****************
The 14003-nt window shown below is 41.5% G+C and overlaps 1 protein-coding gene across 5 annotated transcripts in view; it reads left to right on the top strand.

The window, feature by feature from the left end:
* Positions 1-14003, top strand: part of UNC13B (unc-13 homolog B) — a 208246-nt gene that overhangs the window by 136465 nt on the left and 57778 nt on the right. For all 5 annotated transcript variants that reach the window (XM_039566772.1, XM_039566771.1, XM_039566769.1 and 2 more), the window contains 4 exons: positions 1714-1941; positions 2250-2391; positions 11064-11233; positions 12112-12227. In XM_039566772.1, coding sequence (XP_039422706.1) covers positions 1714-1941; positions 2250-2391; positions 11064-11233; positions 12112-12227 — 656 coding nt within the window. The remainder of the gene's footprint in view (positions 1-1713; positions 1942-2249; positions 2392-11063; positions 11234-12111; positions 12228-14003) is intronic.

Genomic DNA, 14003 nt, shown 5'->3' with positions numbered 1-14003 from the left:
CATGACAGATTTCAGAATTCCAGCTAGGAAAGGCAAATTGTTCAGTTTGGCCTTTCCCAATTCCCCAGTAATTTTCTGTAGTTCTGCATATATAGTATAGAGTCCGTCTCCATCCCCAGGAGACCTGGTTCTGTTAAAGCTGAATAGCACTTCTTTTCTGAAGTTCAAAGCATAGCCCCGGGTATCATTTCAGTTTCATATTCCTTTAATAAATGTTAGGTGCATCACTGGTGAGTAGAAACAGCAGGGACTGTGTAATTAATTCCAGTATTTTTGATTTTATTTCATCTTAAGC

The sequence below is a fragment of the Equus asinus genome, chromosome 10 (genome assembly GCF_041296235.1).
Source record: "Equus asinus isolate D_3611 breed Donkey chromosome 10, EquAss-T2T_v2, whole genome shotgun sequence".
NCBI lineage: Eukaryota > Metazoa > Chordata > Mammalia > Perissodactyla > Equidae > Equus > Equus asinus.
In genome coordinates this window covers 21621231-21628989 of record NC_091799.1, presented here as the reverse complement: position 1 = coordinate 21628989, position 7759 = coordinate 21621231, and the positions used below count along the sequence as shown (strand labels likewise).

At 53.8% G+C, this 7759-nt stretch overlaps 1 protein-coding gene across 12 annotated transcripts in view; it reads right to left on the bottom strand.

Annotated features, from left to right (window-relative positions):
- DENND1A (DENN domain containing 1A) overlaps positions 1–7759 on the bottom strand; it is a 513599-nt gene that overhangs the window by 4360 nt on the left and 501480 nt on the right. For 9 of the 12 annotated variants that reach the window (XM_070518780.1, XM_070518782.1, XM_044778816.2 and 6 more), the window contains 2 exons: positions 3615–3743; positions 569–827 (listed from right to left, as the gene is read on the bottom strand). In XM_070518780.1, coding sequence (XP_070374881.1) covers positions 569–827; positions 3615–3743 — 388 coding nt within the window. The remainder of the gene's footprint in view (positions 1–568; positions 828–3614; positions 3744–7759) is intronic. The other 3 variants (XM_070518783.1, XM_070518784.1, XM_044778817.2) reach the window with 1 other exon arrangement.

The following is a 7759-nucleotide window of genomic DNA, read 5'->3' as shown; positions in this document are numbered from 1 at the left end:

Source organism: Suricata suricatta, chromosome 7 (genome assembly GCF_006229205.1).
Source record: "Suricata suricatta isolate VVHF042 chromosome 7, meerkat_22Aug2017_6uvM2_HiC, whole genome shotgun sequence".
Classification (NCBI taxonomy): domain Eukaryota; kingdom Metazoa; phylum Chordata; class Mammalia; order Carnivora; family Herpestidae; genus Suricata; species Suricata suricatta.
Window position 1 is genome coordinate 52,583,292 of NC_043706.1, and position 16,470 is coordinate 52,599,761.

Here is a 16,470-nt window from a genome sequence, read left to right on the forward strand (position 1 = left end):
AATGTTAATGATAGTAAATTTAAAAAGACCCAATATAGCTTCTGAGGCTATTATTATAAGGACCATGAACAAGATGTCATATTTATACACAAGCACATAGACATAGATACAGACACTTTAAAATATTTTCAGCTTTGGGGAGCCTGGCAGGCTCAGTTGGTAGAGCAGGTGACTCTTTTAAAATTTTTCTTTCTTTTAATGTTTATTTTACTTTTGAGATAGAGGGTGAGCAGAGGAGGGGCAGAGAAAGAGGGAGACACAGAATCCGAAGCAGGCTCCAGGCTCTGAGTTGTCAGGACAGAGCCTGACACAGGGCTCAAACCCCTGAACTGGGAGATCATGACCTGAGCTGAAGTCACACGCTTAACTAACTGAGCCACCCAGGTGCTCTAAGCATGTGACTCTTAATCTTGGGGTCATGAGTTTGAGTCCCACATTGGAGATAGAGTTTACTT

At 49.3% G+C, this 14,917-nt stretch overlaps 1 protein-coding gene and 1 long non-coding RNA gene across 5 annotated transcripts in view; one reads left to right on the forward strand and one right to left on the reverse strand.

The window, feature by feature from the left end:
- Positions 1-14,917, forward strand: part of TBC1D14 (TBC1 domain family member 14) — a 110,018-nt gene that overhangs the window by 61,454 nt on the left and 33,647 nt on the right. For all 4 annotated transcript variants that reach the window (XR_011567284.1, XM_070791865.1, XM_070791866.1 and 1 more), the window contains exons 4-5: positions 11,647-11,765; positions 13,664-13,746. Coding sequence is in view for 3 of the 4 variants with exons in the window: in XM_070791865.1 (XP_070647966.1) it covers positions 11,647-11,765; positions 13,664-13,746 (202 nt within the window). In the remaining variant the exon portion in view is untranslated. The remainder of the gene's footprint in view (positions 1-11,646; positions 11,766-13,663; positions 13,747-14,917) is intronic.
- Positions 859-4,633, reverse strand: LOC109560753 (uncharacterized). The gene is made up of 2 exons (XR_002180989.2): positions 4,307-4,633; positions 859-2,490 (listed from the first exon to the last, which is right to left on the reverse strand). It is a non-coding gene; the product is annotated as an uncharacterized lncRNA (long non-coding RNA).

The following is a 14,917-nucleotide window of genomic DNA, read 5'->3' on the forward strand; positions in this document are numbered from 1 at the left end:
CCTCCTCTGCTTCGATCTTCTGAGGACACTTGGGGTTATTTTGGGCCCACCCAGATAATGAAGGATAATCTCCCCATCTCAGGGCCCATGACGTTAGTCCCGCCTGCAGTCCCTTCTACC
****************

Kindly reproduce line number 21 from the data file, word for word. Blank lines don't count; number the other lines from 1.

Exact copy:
The window, feature by feature from the left end: